I cut it a couple months ago to just past my collarbone, I guess. I never go to the salon, because I feel like I never know what to do. I don’t have a good sense of what I look like, or what I want to look like. I don’t know how to go to the salon and be like, “Oh, give me that haircut that some celebrity has, that will look good on me.” Like, I don’t know. I just let my hair grow out until it’s down to my butt, and then it’s just such a hassle I end up cutting it off, or I have some emotional issue where I’m like, “I have to get rid of all this,” and then I cut it off myself.

I feel that way, too. I have no idea what I look like.

It’s weird, right?

Yeah. It is weird. Because, you don’t — I guess you can see yourself in the mirrors, but it’s never exactly —

But it’s not the way you see other people, when you look at other people.

Exactly. You see them three-dimensionally. And you see them move, you see them express. And a mirror is a dead expression, generally.

If you don’t mind me saying so, you’re an extremely beautiful woman. I think that can fuck with your way of being in the world because that’s a thing that people deal with that they think is you, but that’s also outside of you. I think about this in old rock songs all the time. There’s this idea of this woman who’s so in control of her beauty and her seductive powers, and she uses it to get what she wants from men or whatever. And, I’m, like, “How is that a thing, though?” I heard a song on the radio, where they were like, “She’s got legs, and she knows how to use them.” How does anybody know how to use their legs? Is there really any woman who’s like, “My legs are so incredible, I’m going to use them to get a man buy me a car.” I guess people do? I wouldn’t know how.

Right. When you said whatever you said about my appearance, it’s so weird to me. I think of myself as so deformed.


Incredibly so. I have no love for my appearance. At this age, I can maybe accept it so I don’t feel embarrassed to leave the house. [Gfrörer laughs.] Because I have to teach, so I’ve learned to not even think about how I look after a certain point. I’ll put clothes on, and brush my hair, do whatever I’m going to do. But then I stop thinking about it. Because when I start thinking about it… awareness of appearance is so oppressive to me, the inside-outside thing… 

It’s hard to conceptualize yourself as you appear to other people.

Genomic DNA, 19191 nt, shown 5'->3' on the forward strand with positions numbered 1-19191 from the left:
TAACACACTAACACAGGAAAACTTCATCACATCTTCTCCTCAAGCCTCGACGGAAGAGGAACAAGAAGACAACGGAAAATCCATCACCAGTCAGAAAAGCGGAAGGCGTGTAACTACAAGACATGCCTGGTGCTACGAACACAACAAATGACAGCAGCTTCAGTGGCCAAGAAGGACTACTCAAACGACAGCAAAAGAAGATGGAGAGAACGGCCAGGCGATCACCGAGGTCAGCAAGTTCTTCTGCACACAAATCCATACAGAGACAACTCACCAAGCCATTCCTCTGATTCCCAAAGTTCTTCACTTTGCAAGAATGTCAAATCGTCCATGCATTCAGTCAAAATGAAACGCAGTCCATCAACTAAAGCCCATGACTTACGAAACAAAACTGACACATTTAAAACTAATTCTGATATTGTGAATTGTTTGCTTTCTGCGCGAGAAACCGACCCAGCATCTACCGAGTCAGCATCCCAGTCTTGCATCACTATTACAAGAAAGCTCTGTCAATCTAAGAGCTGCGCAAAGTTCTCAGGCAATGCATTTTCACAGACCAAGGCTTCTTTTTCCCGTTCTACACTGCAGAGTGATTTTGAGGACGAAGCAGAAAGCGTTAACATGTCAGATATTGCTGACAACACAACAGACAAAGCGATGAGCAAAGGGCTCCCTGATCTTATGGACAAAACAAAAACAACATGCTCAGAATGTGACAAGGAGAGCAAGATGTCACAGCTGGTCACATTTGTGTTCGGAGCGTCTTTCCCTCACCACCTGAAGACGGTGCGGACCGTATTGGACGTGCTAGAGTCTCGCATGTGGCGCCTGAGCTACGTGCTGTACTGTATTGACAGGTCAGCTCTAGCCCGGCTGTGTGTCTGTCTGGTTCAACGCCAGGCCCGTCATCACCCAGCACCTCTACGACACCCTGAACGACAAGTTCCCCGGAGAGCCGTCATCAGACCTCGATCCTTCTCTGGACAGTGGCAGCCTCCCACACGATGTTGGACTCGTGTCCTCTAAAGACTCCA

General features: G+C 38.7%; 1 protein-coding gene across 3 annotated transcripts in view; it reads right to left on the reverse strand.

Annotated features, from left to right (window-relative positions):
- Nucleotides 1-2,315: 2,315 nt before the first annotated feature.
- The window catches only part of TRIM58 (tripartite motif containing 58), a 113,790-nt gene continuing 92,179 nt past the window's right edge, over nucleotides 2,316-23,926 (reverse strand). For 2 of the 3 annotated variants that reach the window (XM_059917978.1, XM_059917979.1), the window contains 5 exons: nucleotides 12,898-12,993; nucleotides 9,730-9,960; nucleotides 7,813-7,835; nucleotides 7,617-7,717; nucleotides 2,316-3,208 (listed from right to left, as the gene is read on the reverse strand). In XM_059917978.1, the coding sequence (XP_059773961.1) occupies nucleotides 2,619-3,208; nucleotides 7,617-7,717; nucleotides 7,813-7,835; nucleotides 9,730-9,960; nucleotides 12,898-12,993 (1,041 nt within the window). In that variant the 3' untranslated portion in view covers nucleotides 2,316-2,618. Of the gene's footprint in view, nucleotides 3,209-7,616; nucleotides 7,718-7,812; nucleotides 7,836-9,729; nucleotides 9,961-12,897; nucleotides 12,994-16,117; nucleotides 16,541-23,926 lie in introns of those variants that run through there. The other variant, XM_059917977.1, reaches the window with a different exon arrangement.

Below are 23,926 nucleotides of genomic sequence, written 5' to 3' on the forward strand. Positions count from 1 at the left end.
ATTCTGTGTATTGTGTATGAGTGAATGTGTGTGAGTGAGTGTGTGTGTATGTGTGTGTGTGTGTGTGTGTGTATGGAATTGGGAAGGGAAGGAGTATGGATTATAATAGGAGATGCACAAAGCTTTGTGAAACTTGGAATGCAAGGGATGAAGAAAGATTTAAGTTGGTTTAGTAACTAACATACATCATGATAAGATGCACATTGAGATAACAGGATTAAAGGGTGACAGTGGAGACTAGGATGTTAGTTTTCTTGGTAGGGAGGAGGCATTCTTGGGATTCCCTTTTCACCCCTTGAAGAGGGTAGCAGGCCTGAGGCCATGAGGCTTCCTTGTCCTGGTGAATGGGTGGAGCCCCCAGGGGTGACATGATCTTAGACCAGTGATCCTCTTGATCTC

I’m sure, ever since you were a child, people focused on your red hair.

That’s true.

I don’t have red hair. So, no one’s going to say, “Oh, you have brown hair! Amazing. Your brown hair… ” [Gfrörer laughs.] No. Never heard it. Right? But with you, it’s almost something magical. People are fascinated by it because it is so rare. You’re the classic redhead with freckles and everything. Perfect! What do think that means to people? What has it come to mean to you?

I think there’s definitely a mythical quality about it. When you think about redheads in art, there’s a lot of pre-Raphaelites. Who are some famous redheads in history? Eleanor of Aquitaine, or Boudicca, or Lilith: witches and queens. It seems kind of magical, and maybe like mermaids, too. And also, because my hair is long, I think I have a body type that’s —

Sylph-like, yeah.

— associated with mermaids, probably. People have compared me to a mermaid, often. Men.

Did that have any influence on your work? [Laughs.]

I’m sure that it did. For a while, when I was a younger adult, I think I was really suspicious of that — it was like internalized misogyny. It felt really “girly” to me, and therefore not serious.

And yet, you were just talking a minute ago about that song. “She’s got legs, and she knows how to use them.” But mermaids have no legs, and yet, they know how to use them. And in your stories, as well, they seduce and use —

That was a huge concern to me in Black Is the Color. The idea of mermaids—normally, you get it filtered through the experience of sailors. Men who are being seduced by these mermaids. The mermaids sing to them, they comb their hair, and try to get them to crash on the cliffs. I was thinking, “What is it like to be these mermaids?” The same idea of, you’re being yourself in the world, and then, if a man finds that attractive, he’ll be like, “Oh, you’re doing this thing to me. You’re doing this so that I will respond.” But you’re just doing it because you’re doing it. So, that’s what I had them doing. They’re making music because that’s their art form, and they’re watching the ships sink because it’s entertaining to them, and not really thinking about how it affects these men. It’s secondary to them.

Exactly. It does become oppressive. Someone looking at them, perceiving them as beautiful, and seductive. But it really is in the eye of the beholder. They fail to see the mermaids as human. Well, not human, but — [laughs].